Published 23 November 2022
This is the third post in my series about the Oz books that come after the well-known one in which Dorothy follows the Yellow Brick Road. Please read those first, or else some of this one will seem even more like nonsense.
For reference, please remember that these are the first six Oz books L. Frank Baum wrote:
The Wonderful Wizard of Oz
The Marvelous Land of Oz
Ozma of Oz
Dorothy and the Wizard in Oz
The Road to Oz
The Emerald City of Oz
Ozma of Oz marks a shift in the Oz series. In The Wonderful Wizard of Oz and The Marvelous Land of Oz, the characters’ journeys occur within the Land of Oz. In these stories, Oz is a perilous, exotic place. It is full of environmental dangers, violent political actors, and, in the first book, even deadly monsters that the characters must overcome. After the ascension of Ozma in the end of the second book, the chaos of the primordial Oz is “tamed,” as though Ozma is a mythic culture hero, and the land becomes a magical utopia. Instead of facing danger in Oz, the characters face adversity abroad before finally returning to Oz.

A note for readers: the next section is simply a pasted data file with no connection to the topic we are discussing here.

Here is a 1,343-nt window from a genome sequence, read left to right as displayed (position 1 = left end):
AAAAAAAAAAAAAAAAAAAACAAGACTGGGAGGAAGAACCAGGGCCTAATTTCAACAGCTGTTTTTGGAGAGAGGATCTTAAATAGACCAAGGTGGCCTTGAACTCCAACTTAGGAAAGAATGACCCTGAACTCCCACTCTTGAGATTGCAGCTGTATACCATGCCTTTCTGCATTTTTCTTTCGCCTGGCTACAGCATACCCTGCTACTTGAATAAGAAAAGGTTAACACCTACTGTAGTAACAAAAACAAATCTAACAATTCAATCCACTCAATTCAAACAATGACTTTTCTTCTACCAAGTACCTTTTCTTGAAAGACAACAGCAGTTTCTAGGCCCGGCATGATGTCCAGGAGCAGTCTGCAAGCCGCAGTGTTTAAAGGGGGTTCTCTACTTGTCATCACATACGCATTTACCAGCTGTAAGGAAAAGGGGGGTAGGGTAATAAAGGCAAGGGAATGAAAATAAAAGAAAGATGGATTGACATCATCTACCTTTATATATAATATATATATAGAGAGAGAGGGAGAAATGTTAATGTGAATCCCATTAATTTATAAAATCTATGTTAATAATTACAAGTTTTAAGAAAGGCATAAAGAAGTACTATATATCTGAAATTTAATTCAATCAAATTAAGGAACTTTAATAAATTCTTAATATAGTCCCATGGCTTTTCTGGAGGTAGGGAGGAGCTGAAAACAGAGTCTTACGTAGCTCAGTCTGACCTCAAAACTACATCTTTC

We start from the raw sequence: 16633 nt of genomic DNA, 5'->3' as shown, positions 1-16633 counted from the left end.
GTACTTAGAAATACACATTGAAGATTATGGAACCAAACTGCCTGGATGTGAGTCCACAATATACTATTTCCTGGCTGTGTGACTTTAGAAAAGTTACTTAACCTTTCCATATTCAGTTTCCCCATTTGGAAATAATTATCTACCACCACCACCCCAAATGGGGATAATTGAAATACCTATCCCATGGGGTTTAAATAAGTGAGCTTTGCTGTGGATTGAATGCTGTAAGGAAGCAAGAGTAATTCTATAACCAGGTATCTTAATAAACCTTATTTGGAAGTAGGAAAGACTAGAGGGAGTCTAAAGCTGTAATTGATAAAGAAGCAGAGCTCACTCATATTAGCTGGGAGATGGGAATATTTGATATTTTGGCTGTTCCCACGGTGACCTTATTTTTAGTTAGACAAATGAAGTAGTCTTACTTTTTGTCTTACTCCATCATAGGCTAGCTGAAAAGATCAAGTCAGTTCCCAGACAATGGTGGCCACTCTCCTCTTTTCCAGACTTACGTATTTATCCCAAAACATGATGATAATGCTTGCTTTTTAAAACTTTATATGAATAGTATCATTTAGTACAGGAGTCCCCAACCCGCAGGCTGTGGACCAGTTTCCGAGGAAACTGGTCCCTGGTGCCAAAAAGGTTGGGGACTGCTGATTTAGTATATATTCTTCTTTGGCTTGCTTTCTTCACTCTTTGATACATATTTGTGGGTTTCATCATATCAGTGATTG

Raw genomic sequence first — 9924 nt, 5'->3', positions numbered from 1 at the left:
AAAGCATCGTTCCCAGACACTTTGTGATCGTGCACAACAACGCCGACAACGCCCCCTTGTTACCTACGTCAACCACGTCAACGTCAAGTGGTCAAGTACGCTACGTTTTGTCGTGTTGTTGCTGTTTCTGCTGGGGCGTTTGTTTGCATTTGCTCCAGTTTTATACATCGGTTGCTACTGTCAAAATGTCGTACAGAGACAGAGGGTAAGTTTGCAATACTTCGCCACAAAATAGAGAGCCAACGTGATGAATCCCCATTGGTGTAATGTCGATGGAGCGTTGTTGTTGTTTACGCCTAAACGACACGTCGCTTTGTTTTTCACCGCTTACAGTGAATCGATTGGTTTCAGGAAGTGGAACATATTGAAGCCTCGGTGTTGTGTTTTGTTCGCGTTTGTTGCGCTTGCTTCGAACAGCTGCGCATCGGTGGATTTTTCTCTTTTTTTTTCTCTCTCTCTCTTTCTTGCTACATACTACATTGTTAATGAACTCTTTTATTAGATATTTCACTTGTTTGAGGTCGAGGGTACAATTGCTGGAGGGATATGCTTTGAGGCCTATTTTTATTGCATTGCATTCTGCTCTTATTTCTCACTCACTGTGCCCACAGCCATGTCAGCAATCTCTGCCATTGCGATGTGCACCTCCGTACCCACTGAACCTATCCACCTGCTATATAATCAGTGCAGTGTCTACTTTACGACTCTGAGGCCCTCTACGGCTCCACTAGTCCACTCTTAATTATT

(There are still, probably unintentional, hints that Oz may not be so pleasant as it appears. Ozma, for example, is greatly amused when someone is injured and begins crying. I suppose that matches her mean streak in The Marvelous Land of Oz.)
The fourth book, Dorothy and the Wizard in Oz, given at the top of every other page as Little Dorothy and the Wizard in Oz, falls into this pattern. Despite the title (Baum is so bad at titles!), Dorothy and the Wizard spend the majority of the book not in Oz but in a series of underground countries beneath California connected by caves. I wonder whether this is an allusion to the underground world of Alice’s Adventures in Wonderland, no doubt an influence on Baum.